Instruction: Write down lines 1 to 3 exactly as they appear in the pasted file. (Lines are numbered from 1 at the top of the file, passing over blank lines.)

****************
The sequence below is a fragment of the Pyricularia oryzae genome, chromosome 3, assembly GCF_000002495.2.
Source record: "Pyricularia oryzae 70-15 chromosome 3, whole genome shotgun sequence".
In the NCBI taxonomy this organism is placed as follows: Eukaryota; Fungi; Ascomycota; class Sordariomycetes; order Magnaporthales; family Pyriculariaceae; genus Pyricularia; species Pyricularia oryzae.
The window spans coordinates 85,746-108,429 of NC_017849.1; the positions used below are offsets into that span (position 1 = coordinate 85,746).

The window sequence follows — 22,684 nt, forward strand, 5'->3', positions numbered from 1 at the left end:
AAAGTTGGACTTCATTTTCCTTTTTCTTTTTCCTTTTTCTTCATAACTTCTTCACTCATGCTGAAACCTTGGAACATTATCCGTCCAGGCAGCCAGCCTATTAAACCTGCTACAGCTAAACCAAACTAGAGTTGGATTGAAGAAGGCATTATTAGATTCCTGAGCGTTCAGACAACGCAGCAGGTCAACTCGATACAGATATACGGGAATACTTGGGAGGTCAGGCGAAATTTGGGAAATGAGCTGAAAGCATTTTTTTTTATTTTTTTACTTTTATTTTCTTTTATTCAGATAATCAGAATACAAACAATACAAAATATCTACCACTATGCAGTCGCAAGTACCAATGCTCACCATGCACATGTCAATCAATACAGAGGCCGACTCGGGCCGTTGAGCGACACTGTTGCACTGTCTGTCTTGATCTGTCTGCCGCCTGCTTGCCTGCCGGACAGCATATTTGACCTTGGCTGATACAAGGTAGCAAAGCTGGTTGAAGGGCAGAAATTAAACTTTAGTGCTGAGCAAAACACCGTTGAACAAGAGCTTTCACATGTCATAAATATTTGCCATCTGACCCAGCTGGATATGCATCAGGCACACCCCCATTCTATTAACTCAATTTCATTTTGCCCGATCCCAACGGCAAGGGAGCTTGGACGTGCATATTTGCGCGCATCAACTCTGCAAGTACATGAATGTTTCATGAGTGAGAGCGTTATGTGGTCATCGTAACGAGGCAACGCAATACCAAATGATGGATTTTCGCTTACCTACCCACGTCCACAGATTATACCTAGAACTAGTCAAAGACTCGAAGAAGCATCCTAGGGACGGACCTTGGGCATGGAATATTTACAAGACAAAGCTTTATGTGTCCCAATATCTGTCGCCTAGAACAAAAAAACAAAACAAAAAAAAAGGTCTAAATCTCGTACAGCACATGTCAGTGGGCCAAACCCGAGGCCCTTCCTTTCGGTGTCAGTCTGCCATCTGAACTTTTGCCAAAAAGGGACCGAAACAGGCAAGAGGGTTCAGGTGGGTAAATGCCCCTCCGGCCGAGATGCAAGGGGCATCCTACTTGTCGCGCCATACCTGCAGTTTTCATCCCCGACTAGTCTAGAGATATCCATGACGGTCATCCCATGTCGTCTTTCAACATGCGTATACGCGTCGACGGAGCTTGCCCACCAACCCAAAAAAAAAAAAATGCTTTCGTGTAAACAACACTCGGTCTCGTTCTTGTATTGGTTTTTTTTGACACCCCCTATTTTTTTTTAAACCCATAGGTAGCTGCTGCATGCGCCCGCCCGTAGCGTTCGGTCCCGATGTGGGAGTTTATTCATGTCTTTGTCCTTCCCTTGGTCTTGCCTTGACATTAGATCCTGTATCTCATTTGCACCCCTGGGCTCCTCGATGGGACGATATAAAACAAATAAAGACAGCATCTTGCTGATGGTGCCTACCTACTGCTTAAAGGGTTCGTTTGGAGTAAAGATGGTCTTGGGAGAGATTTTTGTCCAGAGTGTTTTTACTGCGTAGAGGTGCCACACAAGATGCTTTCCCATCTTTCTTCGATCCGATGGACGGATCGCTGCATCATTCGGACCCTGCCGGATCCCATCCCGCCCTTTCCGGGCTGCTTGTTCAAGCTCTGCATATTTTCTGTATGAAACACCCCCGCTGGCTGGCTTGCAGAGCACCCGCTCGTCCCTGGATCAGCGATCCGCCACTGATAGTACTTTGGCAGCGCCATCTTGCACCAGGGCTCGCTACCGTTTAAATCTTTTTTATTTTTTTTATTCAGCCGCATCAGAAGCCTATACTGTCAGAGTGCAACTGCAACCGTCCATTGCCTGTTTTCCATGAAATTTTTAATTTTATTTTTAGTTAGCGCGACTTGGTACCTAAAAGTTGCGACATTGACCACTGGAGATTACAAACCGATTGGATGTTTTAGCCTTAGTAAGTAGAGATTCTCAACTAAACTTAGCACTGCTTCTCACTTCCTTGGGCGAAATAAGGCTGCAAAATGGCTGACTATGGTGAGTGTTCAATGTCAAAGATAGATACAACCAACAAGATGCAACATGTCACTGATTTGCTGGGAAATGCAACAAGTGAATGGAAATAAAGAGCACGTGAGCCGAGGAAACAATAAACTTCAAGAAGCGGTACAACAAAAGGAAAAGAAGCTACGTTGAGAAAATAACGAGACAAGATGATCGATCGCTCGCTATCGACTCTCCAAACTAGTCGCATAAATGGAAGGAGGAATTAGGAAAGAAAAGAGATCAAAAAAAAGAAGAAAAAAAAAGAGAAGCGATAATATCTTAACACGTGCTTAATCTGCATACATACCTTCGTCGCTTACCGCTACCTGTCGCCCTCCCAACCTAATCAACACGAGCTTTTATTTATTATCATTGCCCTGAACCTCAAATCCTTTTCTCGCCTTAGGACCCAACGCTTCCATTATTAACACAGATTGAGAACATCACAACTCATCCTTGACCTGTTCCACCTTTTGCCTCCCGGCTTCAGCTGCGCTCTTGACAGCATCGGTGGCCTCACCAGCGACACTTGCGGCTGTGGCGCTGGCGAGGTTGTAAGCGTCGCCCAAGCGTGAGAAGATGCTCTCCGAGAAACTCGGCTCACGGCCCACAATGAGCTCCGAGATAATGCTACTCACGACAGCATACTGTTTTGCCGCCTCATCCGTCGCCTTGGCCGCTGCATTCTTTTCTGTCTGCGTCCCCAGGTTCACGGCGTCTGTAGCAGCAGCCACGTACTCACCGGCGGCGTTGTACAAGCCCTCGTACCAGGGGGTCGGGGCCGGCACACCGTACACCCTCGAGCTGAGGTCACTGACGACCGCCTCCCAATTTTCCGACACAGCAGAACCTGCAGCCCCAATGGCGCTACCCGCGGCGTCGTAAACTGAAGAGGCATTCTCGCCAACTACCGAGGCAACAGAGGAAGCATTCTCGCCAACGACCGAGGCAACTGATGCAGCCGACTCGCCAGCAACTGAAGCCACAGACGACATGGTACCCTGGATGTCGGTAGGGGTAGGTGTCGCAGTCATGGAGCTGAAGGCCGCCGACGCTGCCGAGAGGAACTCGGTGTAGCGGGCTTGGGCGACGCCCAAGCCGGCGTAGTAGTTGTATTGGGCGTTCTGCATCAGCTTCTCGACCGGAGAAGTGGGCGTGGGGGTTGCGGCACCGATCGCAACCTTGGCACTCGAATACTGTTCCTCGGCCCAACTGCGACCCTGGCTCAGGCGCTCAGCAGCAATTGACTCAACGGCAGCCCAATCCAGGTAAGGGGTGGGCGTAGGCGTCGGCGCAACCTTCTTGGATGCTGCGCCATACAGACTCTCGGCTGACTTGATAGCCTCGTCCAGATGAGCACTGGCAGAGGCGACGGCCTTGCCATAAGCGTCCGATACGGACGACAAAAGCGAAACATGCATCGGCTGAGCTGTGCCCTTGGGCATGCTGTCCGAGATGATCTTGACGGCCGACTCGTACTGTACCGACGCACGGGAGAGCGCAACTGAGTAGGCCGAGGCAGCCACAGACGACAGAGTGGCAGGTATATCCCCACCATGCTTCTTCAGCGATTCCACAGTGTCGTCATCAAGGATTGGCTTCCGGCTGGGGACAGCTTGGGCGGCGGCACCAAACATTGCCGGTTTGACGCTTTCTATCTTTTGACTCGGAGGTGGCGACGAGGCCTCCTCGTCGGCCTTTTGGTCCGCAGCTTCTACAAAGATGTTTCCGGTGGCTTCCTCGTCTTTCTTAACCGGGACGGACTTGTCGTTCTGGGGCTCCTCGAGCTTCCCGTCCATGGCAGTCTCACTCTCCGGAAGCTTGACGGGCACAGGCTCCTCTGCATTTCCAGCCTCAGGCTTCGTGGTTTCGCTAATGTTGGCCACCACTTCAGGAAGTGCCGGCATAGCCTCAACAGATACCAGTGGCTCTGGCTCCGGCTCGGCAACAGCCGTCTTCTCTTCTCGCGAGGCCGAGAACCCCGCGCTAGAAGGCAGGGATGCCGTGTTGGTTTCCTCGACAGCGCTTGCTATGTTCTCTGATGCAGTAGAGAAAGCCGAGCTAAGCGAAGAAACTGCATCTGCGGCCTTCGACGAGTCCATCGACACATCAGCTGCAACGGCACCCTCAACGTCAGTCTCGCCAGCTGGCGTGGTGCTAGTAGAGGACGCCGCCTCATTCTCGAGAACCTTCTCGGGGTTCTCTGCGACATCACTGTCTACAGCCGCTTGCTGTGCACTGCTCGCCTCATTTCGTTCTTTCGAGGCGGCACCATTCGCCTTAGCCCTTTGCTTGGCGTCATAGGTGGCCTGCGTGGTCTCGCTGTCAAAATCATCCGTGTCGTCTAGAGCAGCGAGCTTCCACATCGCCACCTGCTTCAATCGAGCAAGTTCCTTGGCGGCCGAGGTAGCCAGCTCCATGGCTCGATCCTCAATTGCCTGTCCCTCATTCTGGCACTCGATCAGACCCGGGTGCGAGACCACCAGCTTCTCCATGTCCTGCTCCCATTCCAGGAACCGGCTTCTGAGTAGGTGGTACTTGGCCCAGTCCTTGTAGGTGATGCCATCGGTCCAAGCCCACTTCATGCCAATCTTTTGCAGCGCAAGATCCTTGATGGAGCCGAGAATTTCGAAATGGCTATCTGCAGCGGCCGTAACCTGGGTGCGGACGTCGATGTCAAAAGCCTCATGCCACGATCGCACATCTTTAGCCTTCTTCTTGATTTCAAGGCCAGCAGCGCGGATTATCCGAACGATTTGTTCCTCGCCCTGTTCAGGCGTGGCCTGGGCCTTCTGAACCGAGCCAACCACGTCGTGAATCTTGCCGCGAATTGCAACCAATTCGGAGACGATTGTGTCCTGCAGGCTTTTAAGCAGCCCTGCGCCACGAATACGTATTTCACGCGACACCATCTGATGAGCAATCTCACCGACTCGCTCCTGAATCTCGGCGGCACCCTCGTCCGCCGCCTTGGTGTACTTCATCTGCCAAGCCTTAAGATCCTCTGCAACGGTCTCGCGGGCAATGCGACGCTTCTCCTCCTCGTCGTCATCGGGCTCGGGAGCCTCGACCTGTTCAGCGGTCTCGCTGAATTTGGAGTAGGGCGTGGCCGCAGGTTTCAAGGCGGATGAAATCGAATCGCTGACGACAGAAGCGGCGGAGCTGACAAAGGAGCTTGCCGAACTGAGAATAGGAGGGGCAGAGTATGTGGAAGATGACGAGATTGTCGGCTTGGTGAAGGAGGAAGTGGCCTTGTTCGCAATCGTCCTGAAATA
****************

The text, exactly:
The sequence below is a fragment of the Pyricularia oryzae genome, chromosome 3, assembly GCF_000002495.2.
Source record: "Pyricularia oryzae 70-15 chromosome 3, whole genome shotgun sequence".
In the NCBI taxonomy this organism is placed as follows: Eukaryota; Fungi; Ascomycota; class Sordariomycetes; order Magnaporthales; family Pyriculariaceae; genus Pyricularia; species Pyricularia oryzae.